The Good Funeral Guide Blog

Making A List

Monday, 10 February 2014

wish-list1

 

By MC

After extensive research I have the definitive answer to list-making for funerals.

Maybe not, but I have cast my mind back over the several hundreds of funerals at which I have officiated and celebranted.

I have concluded that the making of detailed lists is rare. Usually a person’s funeral wishes consist of one or two pieces of music and maybe a request along the lines that no-one should wear black. Men are most likely to ask for a particular song because they (rightly) predict that this is the only way they will have any chance of getting the song they want. For example, an elderly gent wanted Queen’s Another One Bites The Dust. There was no way his widow would have thought of this had he not specified it. Another man requested that Burning Love be played as the crematorium curtains closed. Even knowing that this was his dying wish, there were a few raised eyebrows as Elvis sang, ‘Lord almighty, I feel my temperature rising higher, higher, it’s burning through to my soul…’

But my favourite for those places where the coffin goes through a door or sinks beneath the floor is Bach’s Toccata and Fugue in D Minor. This was requested by a man who knew his family would have found it difficult to have such an expressive piece of music. I’m occasionally told things like, ‘He always used to say I want Bat Out of Hell at my funeral,’ as though the poor bloke talked of nothing else.

Rarely do people write something to be read at their funerals but, when they do, their friends and family hang on every word. Only once have I known someone to write their own eulogy – it was so long that there was no time for anyone else to talk about him.

Women are more likely to leave a poem tucked away somewhere. How many such poems are discovered after the funeral has taken place? There you are, three weeks after your mum’s loving send-off congratulating yourself on a job well done, when you find a detailed list of requests. Your heart sinks as you read, ‘I’d like to be buried in a wicker coffin’ just after you’ve cremated her in oak veneer.

6 comments on “Making A List

  1. Steve

    Tuesday 18th February 2014 at 10:50 am

    A few committal music options for my list (assuming a cremation):
    The Doors – Light My Fire
    Loony Tunes “That’s All Folks” Music
    Arthur Brown – Fire

    Oh, and a conveyer belt is a bit boring. What about a coffin roller coaster down the aisle of the crem?

  2. Jed

    Thursday 13th February 2014 at 5:39 pm

    Hmmm M C I downloaded a form from The Natural Death Centre after reading this – it’s for my funeral wishes. I am finding it really really hard to complete ! I’ve been to funerals that were totally prescribed and felt very uncomfortable – there was a sense of ‘controlling’ that the person had effected all through his life that was frankly unpleasant. I’ve also been to funerals where mourners have agonised over their decisions and searched cupboards and wardrobes for clues as to what the person wanted, I think it’s rather nice and no doubt therapeutic for families to negotiate the details together. It can also provoke world war three, subterfuge and unparalleled deceit as family members battle for control!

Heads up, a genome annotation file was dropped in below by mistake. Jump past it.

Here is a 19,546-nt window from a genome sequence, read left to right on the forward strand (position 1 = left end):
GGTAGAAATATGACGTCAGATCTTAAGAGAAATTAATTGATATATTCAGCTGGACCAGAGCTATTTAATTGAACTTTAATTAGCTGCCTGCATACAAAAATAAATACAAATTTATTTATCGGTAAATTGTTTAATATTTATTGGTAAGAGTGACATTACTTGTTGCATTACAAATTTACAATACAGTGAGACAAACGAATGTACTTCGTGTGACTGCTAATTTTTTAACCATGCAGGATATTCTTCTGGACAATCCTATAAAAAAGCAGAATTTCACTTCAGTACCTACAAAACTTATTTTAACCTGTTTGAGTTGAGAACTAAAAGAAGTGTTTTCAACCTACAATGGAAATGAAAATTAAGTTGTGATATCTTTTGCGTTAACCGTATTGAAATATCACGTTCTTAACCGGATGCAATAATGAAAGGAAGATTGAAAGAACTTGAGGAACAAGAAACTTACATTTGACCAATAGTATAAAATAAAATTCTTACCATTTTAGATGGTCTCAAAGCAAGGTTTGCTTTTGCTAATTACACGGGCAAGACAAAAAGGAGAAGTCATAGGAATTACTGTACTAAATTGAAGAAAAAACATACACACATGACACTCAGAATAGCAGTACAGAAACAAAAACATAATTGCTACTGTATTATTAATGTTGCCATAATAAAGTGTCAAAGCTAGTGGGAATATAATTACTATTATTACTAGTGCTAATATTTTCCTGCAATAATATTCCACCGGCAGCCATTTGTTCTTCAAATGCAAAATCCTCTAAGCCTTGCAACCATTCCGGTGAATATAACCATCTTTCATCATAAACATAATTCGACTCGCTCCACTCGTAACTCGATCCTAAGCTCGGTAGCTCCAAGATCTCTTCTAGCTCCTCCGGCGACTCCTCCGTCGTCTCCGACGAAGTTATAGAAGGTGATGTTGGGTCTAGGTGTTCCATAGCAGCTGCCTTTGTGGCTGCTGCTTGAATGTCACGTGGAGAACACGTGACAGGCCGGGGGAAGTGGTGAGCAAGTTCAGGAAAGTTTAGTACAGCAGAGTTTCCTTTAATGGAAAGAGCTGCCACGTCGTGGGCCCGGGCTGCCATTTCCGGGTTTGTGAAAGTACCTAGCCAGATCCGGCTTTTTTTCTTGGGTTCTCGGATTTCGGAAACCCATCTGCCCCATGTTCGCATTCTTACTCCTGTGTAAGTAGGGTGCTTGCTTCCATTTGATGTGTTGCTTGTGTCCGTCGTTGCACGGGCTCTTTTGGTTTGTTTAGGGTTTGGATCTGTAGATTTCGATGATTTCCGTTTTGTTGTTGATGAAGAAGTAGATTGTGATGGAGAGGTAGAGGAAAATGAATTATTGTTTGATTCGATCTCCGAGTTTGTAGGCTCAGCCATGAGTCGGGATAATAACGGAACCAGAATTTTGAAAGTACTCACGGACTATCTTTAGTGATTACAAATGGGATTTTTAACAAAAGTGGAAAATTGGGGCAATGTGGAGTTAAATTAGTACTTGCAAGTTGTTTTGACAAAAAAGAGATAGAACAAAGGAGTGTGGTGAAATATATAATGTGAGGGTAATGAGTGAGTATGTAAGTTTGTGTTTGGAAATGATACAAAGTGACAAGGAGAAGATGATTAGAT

I’ve ended up leaving ambiguous requests … and a choice of music .., readings and disposal options! So probably less use than nothing!

    • MC

      Friday 14th February 2014 at 2:18 pm

      Seems about right to me Jed. At the beginning of this week I received a leaflet from Dying Matters – called ‘My Funeral Wishes’. It’s not too detailed but it includes things most people might not consider like ‘preferred funeral director’. That would save a lot of ringing around for friends and family. And (very important for me) would you be happy for people ‘to view your body’. The answer is no so if they want to see me dead they’d better be with me when I die!

  3. Quokkagirl

    Monday 10th February 2014 at 9:00 am

    I am celebranting at a funeral this week where the dead one has written his own eulogy. The words are so powerful – so ‘in his voice’ and his style that it is more personal than any so called hilarious memory (they are rarely even funny to anyone else but those involved). There is no need for anything else really ….well not on this occasion. He leaves no dependants who might want to speak or have input so it should work beautifully – and a book of remembrance at the gathering afterwards gives everyone their opportunity to tell their funny memories.

    The best funerals I have done are the ones where the dead one has ‘spoken’.

    • MC

      Monday 10th February 2014 at 10:25 am

      I know what you mean Quokkagirl about those ‘hilarious’ memories shared by well-meaning friends. They can fall very flat. Perhaps I’d better start writing!

  4. A Celeb

    Monday 10th February 2014 at 8:06 am

    I haven’t written any funeral wishes but occasionally I’m tempted to plan every last detail. Perhaps I will think about one piece of music that my family can say I chose.
    As a celebrant, I feel most uncomfortable when someone requested that ‘everyone should have a party’ or ‘I don’t want anyone to cry’. I’d rather they said something along the lines of, ‘Have a good cry and then remember me with a smile.’ Or say nothing at all. Just let everyone get on with it in their own way.

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